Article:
Fictional Game Becomes Reality – The Story of Tak

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Tak was conceived by  New York Times bestselling author and real-world Gandalf Patrick Rothfuss for a novel. Cheapass Games has heaved it into reality, and it is funding on Kickstarter now.

Tak first appeared in Rothfuss’s The Wise Man’s Fear, which was the second volume of The Kingkiller Chronicle. The game is described as, “simple in its rules [and] complex in its strategy.” Within the novel, the game occupied a place similar to chess in our own. Rothfuss said in a recent blog post that, “Tak is supposed to be my world’s version of Chess or Go or Mancala.”

Which sets forth a formidable task for any designer wishing to try her hand and making the game real. How do you make another chess? It’s like asking a playwright to produce another Hamlet. But James Ernest of Cheapass Games set himself to the task. Ernst said, “I was excited by the idea of creating a new classic.” Rothfuss and Ernest had collaborated before.  Pairs is a new pub game which featured art inspired by Rothfuss’s novels, with game design by Ernest, which was successfully Kickstarted in 2014.

Rothfuss was skeptical of the new project at first. He said, “I can’t ask you to make a game like that. It’s like saying, ‘[Y]ou know those games that have stood the test of time for hundreds or thousands of years? The best games ever? Do that, but in my world.’”

On a 2016 panel, Rothfuss elucidated, “I said [to James] something along the lines of ‘You can’t make it. Nobody can make it. Even if you made it, you wouldn’t be able to make it right. And if you did make it right, nobody would want to play it.’”

Despite Rothfuss’s misgivings, James Ernest continued on his quixotic quest to make Tak into a real thing that exists. After a year of design and playtesting, Rothfuss changed his tune about Tak. He said, “James shows up with this thing, and it was… so [expletive] good. It was beautiful. It was elegant. It was irritating, because I hate being wrong.”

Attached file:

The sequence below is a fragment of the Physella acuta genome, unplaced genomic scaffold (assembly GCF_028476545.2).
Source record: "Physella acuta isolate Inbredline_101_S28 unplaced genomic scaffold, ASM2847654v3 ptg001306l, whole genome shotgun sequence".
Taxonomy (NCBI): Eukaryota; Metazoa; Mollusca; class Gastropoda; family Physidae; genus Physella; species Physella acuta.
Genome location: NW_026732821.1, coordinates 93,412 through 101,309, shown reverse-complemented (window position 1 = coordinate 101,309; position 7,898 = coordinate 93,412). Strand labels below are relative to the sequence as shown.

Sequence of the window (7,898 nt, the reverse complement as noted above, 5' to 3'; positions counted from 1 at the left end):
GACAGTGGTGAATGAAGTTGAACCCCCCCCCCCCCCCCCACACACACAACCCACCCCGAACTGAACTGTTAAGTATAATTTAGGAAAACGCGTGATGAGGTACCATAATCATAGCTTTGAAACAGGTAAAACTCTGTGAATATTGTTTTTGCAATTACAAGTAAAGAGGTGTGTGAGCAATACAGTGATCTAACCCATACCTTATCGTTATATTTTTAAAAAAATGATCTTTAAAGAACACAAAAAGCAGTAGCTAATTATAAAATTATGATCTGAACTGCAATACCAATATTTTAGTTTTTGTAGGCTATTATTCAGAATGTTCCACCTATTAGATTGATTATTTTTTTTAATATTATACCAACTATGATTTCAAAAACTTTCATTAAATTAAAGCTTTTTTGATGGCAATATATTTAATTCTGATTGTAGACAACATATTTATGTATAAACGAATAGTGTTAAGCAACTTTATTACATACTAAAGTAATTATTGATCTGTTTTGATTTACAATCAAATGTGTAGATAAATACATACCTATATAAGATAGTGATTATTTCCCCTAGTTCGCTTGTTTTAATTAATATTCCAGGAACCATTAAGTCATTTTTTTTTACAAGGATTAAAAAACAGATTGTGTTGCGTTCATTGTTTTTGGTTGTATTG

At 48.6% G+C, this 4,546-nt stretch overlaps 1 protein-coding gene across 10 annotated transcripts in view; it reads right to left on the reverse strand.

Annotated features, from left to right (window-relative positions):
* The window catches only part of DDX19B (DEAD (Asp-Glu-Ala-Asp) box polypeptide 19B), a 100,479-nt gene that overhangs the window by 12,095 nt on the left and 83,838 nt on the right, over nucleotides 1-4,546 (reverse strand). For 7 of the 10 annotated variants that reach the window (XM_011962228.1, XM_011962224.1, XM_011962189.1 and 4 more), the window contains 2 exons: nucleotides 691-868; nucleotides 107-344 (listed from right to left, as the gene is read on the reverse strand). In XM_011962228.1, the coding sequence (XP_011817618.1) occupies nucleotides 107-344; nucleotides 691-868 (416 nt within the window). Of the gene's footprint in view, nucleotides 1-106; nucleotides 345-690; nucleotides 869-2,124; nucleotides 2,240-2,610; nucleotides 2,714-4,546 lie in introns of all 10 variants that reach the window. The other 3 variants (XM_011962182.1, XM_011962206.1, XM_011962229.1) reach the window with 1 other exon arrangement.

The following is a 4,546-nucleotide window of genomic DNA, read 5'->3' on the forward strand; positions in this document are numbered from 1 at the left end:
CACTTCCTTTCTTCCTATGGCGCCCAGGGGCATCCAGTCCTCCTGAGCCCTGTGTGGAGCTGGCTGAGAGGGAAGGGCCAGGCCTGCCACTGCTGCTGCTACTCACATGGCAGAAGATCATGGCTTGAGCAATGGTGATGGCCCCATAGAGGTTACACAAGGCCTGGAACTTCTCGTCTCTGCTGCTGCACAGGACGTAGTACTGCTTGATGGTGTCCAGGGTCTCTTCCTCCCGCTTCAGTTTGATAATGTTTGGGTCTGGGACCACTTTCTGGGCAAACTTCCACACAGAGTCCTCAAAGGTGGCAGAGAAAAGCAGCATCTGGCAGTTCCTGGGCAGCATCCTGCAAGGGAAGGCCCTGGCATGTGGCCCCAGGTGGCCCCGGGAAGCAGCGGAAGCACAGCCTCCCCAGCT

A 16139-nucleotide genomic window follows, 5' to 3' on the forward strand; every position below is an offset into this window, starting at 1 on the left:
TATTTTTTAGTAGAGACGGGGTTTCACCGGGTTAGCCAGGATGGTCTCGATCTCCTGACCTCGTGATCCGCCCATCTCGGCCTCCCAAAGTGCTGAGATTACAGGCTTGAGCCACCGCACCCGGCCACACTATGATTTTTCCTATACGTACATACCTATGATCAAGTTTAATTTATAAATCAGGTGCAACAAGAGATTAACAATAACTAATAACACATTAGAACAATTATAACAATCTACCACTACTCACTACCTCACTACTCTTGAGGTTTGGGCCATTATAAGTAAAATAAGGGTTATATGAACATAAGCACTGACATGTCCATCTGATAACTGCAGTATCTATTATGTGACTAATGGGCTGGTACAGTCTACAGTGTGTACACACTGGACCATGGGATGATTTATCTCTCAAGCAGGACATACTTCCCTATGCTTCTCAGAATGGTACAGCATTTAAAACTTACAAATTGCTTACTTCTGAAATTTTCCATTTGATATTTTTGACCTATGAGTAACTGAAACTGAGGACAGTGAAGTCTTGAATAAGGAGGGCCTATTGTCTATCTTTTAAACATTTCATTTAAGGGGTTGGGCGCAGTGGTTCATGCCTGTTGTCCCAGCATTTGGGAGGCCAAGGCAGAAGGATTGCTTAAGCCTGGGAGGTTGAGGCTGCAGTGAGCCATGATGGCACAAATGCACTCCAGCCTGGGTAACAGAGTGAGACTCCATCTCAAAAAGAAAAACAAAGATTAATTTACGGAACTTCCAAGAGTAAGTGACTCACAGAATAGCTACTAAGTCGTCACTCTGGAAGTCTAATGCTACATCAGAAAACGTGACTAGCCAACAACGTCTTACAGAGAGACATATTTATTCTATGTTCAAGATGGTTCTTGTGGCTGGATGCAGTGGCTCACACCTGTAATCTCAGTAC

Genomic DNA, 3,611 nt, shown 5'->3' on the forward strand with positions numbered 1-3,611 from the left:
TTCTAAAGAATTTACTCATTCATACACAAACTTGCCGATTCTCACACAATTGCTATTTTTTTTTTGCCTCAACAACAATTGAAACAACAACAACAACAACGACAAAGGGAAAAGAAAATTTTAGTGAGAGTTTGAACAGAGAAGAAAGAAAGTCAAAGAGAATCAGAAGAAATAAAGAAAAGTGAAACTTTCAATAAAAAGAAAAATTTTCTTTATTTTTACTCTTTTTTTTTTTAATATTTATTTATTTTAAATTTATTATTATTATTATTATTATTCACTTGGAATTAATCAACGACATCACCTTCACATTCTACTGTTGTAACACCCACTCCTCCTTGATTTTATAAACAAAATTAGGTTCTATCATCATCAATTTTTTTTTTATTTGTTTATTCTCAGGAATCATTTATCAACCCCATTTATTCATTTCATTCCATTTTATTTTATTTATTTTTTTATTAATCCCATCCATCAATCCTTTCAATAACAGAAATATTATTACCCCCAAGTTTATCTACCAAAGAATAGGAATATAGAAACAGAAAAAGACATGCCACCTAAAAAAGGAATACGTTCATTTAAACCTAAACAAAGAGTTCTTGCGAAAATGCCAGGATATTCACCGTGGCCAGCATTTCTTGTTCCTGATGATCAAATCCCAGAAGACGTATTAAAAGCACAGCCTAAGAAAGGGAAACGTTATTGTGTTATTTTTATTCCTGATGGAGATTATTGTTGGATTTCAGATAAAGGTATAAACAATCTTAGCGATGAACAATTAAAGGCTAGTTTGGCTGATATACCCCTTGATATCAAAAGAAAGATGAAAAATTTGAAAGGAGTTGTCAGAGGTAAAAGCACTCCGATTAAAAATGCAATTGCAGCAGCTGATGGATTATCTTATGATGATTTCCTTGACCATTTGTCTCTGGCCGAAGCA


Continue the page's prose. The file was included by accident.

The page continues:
The rules of the game live up to the elegance of chess. Players are given colored pieces, and the board looks like chess. Players must make a road of their pieces from one side to the other. Capstone pieces and stacking add strategy to the game. Full rules can be found here courtesy of Cheapass Games. In still more geeky good news, you can already play Tak online thanks to superfan Chaitanya Vadrevu.

Intrigued? Fascinated? Seduced? Then hie thee forth to Kickstarter to get your copy of Tak before the other kids on your block!

Think Tak is cool? Cheapass Games has produced enough board games to choke a donkey. Witness here.

In addition to being a writer and gaming imagineer, Pat Rothfuss is a philanthropist. Learn more about his charity Worldbuilders here. To when your appetite for helping Pat help the world, behold, Patrick Rothfuss trying to make-out with a llama.

What will Patrick Rothfuss kiss next? Mange-ridden ferrets? Wolverines? Let us know that you think of Tak and Patrick Rothfuss’s effort to reach out to the animal world in the comments below!

Feature image courtesy Gollancz. Other image courtesy Cheapass Games.

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